Yesterday, I had someone ask me an interesting question. Why don’t more homeschoolers use state virtual schools? It’s a very good question, actually. Now that over 30 states offer them, you would think that homeschoolers would be flocking to this option for education that is free, home-based, and teacher directed…and sometimes the state even provides a computer, as well!
And some homeschoolers have opted in to the virtual school choice. Each day in different homeschool forums I read about families who have decided to try out their state’s virtual school program and see how it works for their children. Child actors and athletes have also made the program more well-known by talking about their experiences schooling with state-sponsored cyberschools. Homeschoolers who have felt overwhelmed by the demands of educating their children at home have reached out to virtual schools for the guidance and oversight it promises. There is comfort for some parents in knowing that someone besides themselves is in charge of the success or failure of their child’s education.
So that brings us back to the question…why don’t more homeschoolers use state virtual schools?
The answer is probably somewhat complicated, but the main reason seems to lie in the word “homeschooler.” When a student signs up with a state sponsored virtual school, he or she is technically not a homeschooler anymore. They are actually enrolled as a public school student in their home state who is simply taking their courses at home.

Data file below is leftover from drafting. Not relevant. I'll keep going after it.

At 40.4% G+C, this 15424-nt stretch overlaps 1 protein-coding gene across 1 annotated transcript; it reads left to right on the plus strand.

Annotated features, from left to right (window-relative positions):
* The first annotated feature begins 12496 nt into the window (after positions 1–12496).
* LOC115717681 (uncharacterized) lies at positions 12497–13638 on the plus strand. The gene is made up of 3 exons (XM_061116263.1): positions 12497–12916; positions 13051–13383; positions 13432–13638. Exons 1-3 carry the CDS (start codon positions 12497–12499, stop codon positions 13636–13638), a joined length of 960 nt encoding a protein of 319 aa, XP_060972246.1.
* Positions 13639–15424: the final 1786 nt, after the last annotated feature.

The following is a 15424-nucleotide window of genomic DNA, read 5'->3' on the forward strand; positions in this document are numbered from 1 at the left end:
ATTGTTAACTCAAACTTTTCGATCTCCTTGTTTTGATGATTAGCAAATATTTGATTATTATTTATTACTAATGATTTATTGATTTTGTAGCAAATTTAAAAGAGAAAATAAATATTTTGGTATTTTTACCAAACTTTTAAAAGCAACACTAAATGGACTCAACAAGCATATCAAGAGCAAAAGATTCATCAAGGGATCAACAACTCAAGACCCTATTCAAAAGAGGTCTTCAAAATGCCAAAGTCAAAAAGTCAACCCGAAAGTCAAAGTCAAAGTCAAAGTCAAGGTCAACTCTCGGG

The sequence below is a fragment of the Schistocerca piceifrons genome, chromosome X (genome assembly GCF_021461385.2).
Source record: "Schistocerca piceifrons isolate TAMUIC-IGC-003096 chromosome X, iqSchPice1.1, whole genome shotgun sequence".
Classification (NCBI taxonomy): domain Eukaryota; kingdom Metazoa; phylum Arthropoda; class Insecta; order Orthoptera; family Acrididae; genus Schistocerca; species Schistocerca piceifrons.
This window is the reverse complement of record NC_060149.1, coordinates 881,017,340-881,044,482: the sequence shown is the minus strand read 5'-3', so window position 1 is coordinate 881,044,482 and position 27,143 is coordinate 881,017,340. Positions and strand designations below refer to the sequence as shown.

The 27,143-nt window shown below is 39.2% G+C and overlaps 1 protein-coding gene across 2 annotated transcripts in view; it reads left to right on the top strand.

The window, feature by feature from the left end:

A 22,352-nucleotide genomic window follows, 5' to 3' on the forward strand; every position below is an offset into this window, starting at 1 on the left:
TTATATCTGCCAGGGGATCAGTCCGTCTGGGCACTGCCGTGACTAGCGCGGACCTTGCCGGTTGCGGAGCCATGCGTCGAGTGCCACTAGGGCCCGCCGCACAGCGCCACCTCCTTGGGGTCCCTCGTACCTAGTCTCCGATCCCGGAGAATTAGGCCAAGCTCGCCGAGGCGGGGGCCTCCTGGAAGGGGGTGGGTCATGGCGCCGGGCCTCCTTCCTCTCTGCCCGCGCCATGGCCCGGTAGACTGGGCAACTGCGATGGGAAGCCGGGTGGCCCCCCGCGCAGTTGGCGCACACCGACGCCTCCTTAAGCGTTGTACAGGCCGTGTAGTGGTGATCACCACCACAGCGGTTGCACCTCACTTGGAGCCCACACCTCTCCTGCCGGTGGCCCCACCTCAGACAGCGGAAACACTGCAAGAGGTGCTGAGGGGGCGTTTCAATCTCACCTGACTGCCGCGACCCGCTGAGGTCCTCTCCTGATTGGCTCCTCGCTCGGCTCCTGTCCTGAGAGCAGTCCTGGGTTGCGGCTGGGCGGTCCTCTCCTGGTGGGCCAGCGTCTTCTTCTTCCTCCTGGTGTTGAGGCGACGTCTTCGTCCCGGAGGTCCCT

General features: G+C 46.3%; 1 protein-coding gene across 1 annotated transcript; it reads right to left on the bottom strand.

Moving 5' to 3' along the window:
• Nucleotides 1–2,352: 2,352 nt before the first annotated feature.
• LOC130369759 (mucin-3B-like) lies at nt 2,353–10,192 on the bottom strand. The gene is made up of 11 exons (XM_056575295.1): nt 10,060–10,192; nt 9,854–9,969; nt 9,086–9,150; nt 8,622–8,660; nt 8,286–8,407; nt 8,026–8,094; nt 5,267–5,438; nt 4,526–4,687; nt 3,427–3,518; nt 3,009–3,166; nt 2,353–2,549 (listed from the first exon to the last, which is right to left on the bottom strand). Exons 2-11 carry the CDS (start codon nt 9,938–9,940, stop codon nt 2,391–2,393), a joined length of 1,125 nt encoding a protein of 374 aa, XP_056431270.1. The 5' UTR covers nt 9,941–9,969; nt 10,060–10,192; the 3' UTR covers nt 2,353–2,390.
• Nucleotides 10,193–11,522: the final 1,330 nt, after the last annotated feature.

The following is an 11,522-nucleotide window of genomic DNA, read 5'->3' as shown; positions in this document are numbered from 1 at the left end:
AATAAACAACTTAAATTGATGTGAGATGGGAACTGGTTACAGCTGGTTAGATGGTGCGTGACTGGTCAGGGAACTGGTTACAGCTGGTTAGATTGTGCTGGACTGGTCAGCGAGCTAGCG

Is there really a difference? Yes there is. A family using a state virtual school has no actual control over their child’s curriculum. They cannot modify or change a program that isn’t working. Even if their state does not require standardized testing for homeschoolers, a virtual school system must follow the rules for public school students in relation to standardized testing. The teacher assigned to your child is the ultimate authority on what, how, and when your child is educated. These are all things that can never be said of a “homeschooler.”
This is why I won’t use a virtual school for my children. I LOVE homeschooling. I love the flexibility. The ability to choose our own homeschool curriculum, our own schedules, our own way of learning. To be able to customize a program based on each of my children’s different learning styles. For me, no free computer or certified teacher to lean on is worth even one day of the freedom and flexibility we have as independent homeschoolers.
What about you? Would you ever consider using a state virtual school to educate your children?